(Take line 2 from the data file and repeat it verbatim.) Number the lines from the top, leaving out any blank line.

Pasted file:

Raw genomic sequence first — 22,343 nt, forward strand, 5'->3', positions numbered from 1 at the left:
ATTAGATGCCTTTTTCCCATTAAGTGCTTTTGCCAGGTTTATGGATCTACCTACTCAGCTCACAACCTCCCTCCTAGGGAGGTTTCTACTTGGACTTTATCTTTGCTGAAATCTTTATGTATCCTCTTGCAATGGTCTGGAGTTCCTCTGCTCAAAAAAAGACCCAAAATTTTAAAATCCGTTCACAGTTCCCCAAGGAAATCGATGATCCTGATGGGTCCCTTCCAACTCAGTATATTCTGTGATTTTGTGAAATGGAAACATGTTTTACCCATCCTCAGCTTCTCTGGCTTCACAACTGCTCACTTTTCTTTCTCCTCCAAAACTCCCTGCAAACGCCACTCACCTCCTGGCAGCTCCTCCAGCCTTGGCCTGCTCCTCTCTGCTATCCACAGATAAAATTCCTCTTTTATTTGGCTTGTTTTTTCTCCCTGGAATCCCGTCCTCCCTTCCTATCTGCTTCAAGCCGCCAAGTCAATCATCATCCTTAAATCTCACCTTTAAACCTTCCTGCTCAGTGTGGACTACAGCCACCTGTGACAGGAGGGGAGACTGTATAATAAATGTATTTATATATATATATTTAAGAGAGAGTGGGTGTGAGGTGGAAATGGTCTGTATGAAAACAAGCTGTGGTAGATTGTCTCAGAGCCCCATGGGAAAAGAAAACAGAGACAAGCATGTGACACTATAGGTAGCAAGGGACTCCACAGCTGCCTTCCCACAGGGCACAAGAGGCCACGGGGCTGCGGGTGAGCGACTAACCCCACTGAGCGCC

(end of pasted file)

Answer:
ATTAGATGCCTTTTTCCCATTAAGTGCTTTTGCCAGGTTTATGGATCTACCTACTCAGCTCACAACCTCCCTCCTAGGGAGGTTTCTACTTGGACTTTATCTTTGCTGAAATCTTTATGTATCCTCTTGCAATGGTCTGGAGTTCCTCTGCTCAAAAAAAGACCCAAAATTTTAAAATCCGTTCACAGTTCCCCAAGGAAATCGATGATCCTGATGGGTCCCTTCCAACTCAGTATATTCTGTGATTTTGTGAAATGGAAACATGTTTTACCCATCCTCAGCTTCTCTGGCTTCACAACTGCTCACTTTTCTTTCTCCTCCAAAACTCCCTGCAAACGCCACTCACCTCCTGGCAGCTCCTCCAGCCTTGGCCTGCTCCTCTCTGCTATCCACAGATAAAATTCCTCTTTTATTTGGCTTGTTTTTTCTCCCTGGAATCCCGTCCTCCCTTCCTATCTGCTTCAAGCCGCCAAGTCAATCATCATCCTTAAATCTCACCTTTAAACCTTCCTGCTCAGTGTGGACTACAGCCACCTGTGACAGGAGGGGAGACTGTATAATAAATGTATTTATATATATATATTTAAGAGAGAGTGGGTGTGAGGTGGAAATGGTCTGTATGAAAACAAGCTGTGGTAGATTGTCTCAGAGCCCCATGGGAAAAGAAAACAGAGACAAGCATGTGACACTATAGGTAGCAAGGGACTCCACAGCTGCCTTCCCACAGGGCACAAGAGGCCACGGGGCTGCGGGTGAGCGACTAACCCCACTGAGCGCC